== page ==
Fourth overall pick odds

PlayerOdds

Jaden Ivey

-155

Keegan Murray

+115

Dyson Daniels

+1000

Shaedon Sharpe

+1300

Paolo Banchero

+1500

Bennedict Mathurin

+1500

And the No. 5 pick would then be Ivey to play alongside Cade Cunningham to make for one potentially historic backcourt down the line in Detroit.

Fifth overall pick odds

PlayerOdds

Keegan Murray

+130

Jaden Ivey

+175

Bennedict Mathurin

+175

Shaedon Sharpe

+600

Dyson Daniels

+800

But the beginning of the draft is hardly the only entertaining part of the night. The others include the post-lottery picks, unexpected sliding players, and everything else that's relatively unknown. While it may be stressful for draft hopefuls, it's exactly what makes the evening fun for spectators.

Some of the easier and more fun prospects to track during the pre-draft process are the ones who shoot up the draft boards. Often, it's the players who turn heads at the combine (whether that's through testing, measurements or 5-on-5 scrimmages) that see their stock climb the most rapidly. Guys like Kyle Kuzma (2017) and Bones Hyland (2021) have done so in the past and have since proven to be valuable and productive pieces on winning NBA teams thus far in their careers. A prospect that has completed Step 1 of that process is Jalen Williams of Santa Clara.

If you've landed on this article, there's a good chance you're aware of Williams' ascension up experts' boards. But for those unaware, Williams is one of this draft's best passers and playmakers out of the pick-and-roll, and his 6-foot-6 stature and 7-foot-2 wingspan give him the ability to finish well at the rim and be quite disruptive on the defensive end. He's a good self-creator off the bounce for himself and others, which was on full display during May's combine.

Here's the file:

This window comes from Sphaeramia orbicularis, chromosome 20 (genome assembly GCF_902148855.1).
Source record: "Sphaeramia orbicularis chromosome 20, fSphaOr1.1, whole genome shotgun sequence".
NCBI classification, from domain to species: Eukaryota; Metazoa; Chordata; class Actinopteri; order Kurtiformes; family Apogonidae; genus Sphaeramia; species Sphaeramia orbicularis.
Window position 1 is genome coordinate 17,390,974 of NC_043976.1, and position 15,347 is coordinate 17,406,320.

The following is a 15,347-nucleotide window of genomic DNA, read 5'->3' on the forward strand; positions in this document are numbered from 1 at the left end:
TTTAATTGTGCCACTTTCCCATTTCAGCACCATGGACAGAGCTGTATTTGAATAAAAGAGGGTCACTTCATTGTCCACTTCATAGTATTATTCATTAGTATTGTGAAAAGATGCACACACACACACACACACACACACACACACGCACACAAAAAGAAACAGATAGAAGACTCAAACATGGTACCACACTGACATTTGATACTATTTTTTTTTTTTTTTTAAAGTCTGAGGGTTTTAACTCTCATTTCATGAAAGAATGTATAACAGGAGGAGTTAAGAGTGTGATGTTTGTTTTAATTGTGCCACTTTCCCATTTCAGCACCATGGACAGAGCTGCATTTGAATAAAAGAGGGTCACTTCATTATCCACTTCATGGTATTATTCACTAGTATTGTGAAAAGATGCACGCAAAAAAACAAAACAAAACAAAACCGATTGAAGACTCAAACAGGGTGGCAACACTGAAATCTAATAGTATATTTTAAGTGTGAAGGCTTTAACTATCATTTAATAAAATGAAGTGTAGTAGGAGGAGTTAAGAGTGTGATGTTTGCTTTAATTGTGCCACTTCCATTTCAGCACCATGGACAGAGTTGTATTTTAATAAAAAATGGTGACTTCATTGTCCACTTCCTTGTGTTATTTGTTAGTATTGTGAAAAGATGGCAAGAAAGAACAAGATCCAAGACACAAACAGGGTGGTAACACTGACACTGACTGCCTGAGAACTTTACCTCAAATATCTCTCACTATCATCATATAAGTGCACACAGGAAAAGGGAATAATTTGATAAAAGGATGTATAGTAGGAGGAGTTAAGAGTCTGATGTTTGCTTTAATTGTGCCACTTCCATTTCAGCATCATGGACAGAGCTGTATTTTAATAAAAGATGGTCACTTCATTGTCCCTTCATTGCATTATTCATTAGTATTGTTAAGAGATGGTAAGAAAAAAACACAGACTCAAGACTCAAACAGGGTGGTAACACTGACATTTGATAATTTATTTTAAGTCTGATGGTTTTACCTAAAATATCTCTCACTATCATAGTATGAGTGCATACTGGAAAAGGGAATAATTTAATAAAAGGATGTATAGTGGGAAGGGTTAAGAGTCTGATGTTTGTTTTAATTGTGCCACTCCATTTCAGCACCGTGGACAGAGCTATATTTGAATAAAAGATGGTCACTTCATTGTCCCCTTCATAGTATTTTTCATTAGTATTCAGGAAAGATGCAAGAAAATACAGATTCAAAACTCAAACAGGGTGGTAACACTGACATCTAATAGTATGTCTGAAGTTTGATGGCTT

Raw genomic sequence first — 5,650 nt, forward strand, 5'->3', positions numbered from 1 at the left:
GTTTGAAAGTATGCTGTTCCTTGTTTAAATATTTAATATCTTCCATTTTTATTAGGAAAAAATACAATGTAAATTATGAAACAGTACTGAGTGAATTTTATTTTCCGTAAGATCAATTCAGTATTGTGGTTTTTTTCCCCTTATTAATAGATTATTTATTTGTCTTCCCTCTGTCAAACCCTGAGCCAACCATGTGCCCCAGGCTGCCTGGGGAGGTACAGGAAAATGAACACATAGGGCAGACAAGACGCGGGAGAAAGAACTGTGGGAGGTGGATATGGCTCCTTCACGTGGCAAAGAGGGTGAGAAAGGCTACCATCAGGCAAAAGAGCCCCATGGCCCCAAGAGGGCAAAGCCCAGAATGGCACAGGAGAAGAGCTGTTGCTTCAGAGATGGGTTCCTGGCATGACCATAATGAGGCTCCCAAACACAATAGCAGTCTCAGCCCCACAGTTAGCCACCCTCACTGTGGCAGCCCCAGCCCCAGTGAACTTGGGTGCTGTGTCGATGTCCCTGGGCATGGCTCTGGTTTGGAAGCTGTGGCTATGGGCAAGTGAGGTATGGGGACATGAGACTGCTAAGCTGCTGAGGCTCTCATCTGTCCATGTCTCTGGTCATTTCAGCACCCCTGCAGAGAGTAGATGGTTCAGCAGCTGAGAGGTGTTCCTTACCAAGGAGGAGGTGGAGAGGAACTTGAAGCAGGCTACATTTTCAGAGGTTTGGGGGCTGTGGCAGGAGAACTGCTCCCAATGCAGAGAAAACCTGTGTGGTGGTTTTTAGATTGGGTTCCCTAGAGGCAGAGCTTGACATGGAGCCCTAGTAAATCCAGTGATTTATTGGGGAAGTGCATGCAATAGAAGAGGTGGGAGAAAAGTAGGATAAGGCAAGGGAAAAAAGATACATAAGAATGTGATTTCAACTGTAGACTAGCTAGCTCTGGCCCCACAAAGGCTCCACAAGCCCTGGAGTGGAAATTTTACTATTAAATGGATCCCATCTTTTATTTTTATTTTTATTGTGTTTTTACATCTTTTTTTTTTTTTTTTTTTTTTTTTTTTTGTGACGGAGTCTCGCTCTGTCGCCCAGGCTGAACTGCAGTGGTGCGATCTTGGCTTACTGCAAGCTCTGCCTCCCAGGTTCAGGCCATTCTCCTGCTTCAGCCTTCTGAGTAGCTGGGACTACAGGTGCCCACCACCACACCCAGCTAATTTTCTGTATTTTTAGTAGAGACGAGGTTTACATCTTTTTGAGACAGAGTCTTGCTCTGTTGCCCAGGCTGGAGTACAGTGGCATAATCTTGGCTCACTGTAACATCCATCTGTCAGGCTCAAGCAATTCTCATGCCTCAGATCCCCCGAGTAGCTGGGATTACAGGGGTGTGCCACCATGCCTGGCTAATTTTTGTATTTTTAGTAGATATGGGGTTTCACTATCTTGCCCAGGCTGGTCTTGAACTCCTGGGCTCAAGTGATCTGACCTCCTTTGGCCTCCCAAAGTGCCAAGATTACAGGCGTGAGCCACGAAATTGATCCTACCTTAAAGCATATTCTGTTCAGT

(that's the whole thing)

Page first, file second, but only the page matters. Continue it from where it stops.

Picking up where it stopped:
In not so many words — he's good. I'll spare any further assessment to avoid turning this into a player profile piece. But the point is that there should be some great gets for teams around the middle of the first round. On the betting side his stock is rising as well. On Tuesday you could find his draft position over/under at 18.5. It has shifted to 15.5, with the under (selected before the 16th pick) being favored.

I haven't gotten to the second Combine game yet from today, but if my text messages from scouts are any indication, Jalen Williams from Santa Clara is this NBA Draft Combine's big winner.

— Sam Vecenie (@Sam_Vecenie) May 20, 2022

But as there are risers, there are also guys whose stocks dropped within the past year. College basketball isn't always the greatest experience for everyone, and that's okay. Plenty of players have thrived more in an NBA setting than in a collegiate one. The more recent ones include guys like Jaden McDaniels and Brandon Boston Jr., who entered college as top-10 high school players and projected high draft picks before having underwhelming seasons at their respective universities. In Boston's case, subpar is an understatement. Yet, those two guys in particular are already playing above their draft positions, which is an encouraging sign for the upcoming handful of draftees who go lower than what was expected around this time a year ago.